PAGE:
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What We’re Reading: May 26, 2016

By The Prindle Institute for Ethics
26 May 2016
Image created from a photograph by Conner Gordon

Machine Bias (ProPublica)
by Julia Angwin, Jeff Larson, Surya Mattu and Lauren Kirchner
“Yet something odd happened when Borden and Prater were booked into jail: A computer program spat out a score predicting the likelihood of each committing a future crime. Borden — who is black — was rated a high risk. Prater — who is white — was rated a low risk.”

Scientists say there’s such a thing as “ethical amnesia” and it’s probably happened to you (Quartz)
by Katherine Ellen Foley
“A study published (paywall) today (May 16) in the Proceedings of the National Academy of Sciences indicates that when we act unethically, we’re more likely to remember these actions less clearly. Researchers from Northwestern University and Harvard University coined the term “unethical amnesia” to describe this phenomenon, which they believe stems from the fact that memories of ourselves acting in ways we shouldn’t are uncomfortable.”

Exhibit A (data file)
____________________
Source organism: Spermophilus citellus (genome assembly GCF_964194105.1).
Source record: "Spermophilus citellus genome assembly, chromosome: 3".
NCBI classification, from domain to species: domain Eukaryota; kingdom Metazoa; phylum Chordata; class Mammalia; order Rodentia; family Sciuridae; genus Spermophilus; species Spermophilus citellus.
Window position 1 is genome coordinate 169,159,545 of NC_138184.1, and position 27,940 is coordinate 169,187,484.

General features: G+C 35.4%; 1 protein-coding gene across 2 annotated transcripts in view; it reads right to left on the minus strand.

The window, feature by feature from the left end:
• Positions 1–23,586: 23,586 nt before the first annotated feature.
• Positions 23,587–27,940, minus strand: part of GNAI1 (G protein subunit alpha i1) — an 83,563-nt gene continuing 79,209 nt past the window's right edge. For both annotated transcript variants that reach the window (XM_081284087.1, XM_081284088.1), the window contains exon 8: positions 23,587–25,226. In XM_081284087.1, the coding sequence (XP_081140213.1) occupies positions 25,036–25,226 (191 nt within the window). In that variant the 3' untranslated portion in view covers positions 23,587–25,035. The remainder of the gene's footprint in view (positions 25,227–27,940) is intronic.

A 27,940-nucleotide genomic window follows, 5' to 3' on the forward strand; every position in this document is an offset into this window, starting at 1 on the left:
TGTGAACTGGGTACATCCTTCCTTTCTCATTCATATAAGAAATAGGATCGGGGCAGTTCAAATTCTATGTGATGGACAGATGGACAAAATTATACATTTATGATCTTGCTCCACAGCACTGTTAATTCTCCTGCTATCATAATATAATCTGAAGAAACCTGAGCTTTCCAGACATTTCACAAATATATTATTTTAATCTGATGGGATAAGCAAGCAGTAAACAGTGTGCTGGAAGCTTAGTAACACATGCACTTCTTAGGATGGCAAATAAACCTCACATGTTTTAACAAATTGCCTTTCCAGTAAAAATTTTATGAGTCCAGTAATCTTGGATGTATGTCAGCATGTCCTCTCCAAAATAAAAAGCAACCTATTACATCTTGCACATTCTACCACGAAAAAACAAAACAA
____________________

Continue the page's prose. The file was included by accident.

The Federal Government Quietly Expands Transgender Rights (Atlantic)
by Emma Green
“Something big just quietly happened to the Affordable Care Act. More than a half decade after the law’s passage, the U.S. Department of Health and Human Services has explicitly ruled that hospitals, clinics, and other health-care providers can’t discriminate against patients on the basis of gender identity.”

It’s Gotten A Lot Harder To Act Like Whiteness Doesn’t Shape Our Politics (NPR, Codeswitch)
by Gene Demby
“Whiteness has always been a central dynamic of American cultural and political life, though we don’t tend to talk about it as such. But this election cycle is making it much harder to avoid discussions of white racial grievance and identity politics when, for instance, Donald Trump’s only viable pathway to the White House is to essentially win all of the white dudes.”

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